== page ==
Dr. Hurley also noted other progress, such as an investment of more than $1.5 million to improve the campus dining experience through a new partnership with Chartwells and the opening of a full-service Chick-fil-A restaurant on campus.

Like most leaders, Dr. Hurley is preparing for the future. He identified many projects that will further demonstrate the comprehensive education Tusculum provides. They include:

  • A $4.8 million investment to renovate Tredway Hall so it can serve as the new home for the College of Business and College of Education.
  • Renovation of aging residence halls, starting with Katherine Hall in the summer
  • A new wellness center for students, faculty and staff

Another important aspiration is the initiation of the Tusculum 225 – University Rising capital campaign.

“Our focus is to increase philanthropic support that will expand our 225-year heritage by increasing scholarship support to reduce student debt, increase faculty and staff support to retain and attract excellent talent and enhance infrastructure to keep our beautiful campus vibrant and attractive,” Dr. Hurley said.

He expressed gratitude to all sectors of the audience, including his wife, Kindall, and their three children. But he paid special attention to the students.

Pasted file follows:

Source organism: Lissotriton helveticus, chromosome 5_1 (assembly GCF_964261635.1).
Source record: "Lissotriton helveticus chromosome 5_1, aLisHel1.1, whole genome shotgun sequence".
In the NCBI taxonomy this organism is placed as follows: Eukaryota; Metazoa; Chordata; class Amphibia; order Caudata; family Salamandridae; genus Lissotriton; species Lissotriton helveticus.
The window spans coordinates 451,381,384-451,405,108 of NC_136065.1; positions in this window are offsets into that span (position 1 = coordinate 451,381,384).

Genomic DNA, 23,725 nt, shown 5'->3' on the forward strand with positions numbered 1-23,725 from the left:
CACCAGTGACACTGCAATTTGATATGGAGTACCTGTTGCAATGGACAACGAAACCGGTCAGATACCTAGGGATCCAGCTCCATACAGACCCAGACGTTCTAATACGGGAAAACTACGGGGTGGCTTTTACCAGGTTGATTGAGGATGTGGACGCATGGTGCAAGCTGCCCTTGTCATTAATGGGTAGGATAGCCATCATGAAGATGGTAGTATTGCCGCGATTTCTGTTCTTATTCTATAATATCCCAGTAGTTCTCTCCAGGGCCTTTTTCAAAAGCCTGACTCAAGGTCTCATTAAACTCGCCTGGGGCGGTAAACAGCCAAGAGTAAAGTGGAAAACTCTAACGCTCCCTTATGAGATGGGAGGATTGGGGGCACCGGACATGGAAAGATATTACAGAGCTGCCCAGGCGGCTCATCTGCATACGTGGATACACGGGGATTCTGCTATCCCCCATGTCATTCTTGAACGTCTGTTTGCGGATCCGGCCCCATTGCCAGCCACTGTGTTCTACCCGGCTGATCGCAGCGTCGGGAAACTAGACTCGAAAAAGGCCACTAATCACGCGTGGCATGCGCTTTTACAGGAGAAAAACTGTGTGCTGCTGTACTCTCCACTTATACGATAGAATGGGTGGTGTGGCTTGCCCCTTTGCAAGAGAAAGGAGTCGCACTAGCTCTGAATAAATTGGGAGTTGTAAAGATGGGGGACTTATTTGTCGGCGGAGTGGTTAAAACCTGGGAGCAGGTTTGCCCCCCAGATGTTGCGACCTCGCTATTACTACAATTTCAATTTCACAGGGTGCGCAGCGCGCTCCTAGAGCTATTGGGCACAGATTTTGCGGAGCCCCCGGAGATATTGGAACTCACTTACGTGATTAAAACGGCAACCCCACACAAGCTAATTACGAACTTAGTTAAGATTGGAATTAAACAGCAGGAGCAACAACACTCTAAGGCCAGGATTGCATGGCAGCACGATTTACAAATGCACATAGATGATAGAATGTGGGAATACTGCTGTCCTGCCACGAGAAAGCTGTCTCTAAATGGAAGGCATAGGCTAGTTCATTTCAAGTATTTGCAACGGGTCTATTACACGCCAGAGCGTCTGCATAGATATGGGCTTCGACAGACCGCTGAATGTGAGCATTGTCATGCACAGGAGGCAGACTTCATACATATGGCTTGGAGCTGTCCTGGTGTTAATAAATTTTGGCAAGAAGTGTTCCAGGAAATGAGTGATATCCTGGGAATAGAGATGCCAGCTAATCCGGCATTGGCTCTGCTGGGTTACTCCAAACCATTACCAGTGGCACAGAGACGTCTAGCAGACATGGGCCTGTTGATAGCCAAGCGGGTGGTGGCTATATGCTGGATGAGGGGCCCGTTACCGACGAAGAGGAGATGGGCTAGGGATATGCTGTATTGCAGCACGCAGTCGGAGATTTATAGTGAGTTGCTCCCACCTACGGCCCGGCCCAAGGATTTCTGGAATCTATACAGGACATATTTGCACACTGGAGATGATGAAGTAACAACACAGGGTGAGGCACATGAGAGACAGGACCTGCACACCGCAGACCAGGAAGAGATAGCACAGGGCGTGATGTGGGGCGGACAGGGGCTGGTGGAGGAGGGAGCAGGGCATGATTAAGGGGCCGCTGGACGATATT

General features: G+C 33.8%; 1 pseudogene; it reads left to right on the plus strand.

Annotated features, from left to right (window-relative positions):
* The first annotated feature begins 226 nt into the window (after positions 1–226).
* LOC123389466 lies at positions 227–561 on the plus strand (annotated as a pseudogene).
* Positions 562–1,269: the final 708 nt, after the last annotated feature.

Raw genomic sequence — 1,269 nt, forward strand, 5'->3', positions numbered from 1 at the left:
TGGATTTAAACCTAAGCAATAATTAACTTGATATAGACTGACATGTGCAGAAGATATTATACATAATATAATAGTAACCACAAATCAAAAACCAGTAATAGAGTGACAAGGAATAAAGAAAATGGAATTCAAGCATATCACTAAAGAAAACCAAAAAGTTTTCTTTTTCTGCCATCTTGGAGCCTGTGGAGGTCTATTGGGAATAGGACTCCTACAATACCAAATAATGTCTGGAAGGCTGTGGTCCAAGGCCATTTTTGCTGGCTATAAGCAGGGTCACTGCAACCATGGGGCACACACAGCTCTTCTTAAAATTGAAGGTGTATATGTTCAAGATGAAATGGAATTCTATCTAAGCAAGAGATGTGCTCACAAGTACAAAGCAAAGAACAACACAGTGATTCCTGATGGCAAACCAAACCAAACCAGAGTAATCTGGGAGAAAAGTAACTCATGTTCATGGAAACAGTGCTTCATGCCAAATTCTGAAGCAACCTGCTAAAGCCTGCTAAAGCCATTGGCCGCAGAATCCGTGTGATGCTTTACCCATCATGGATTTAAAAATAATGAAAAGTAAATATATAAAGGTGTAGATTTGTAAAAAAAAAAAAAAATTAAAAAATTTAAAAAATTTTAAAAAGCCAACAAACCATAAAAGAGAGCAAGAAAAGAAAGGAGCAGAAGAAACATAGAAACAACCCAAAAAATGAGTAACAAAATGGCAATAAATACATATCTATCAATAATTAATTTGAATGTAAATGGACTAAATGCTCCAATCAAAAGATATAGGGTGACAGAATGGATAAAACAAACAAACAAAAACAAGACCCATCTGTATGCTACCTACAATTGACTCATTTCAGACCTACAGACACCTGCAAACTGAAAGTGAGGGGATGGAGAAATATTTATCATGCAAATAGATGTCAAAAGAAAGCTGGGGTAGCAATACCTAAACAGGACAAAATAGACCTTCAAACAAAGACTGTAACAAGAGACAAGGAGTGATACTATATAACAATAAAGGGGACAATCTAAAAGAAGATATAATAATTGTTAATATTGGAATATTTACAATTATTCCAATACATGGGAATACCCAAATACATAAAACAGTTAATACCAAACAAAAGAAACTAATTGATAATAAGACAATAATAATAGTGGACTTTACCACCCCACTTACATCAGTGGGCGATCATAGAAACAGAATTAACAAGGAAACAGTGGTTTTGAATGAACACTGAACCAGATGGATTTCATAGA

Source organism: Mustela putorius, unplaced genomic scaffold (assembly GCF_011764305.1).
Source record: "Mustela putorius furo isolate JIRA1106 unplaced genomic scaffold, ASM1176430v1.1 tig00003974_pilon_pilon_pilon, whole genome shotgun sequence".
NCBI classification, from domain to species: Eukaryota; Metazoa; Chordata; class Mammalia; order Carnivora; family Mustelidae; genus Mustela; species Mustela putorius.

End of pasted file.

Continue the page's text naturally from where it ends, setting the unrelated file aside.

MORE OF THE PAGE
“Our world will be a better place because of the impact each of you will make,” Dr. Hurley said. “You challenge us daily, you keep our spirits young, you demand excellence, you display true love and compassion, you give us hope that tomorrow will be better than today and you have made our family feel very welcomed and made us feel a part of your student body family.”

In providing his charge to Hurley, Alexander touted Tusculum’s roots, which include the university opening two years before Tennessee became a state. He also commended Tusculum for teaching students the importance of giving back, citing the creation of Nettie Day during which they perform community service projects to honor Nettie Fowler McCormick, a Chicago resident who bestowed gifts to Tusculum most of her life.

But he also emphasized the talent Dr. Hurley brings to Tusculum.

“First, Dr. Hurley knows the territory,” Alexander said. “He grew up in the coalfields of Kentucky. Second, he has a passion for education. He was inspired by his fifth grade teacher to himself become a teacher. He was the first in his family to graduate from college, and then he became president of the university that he graduated from.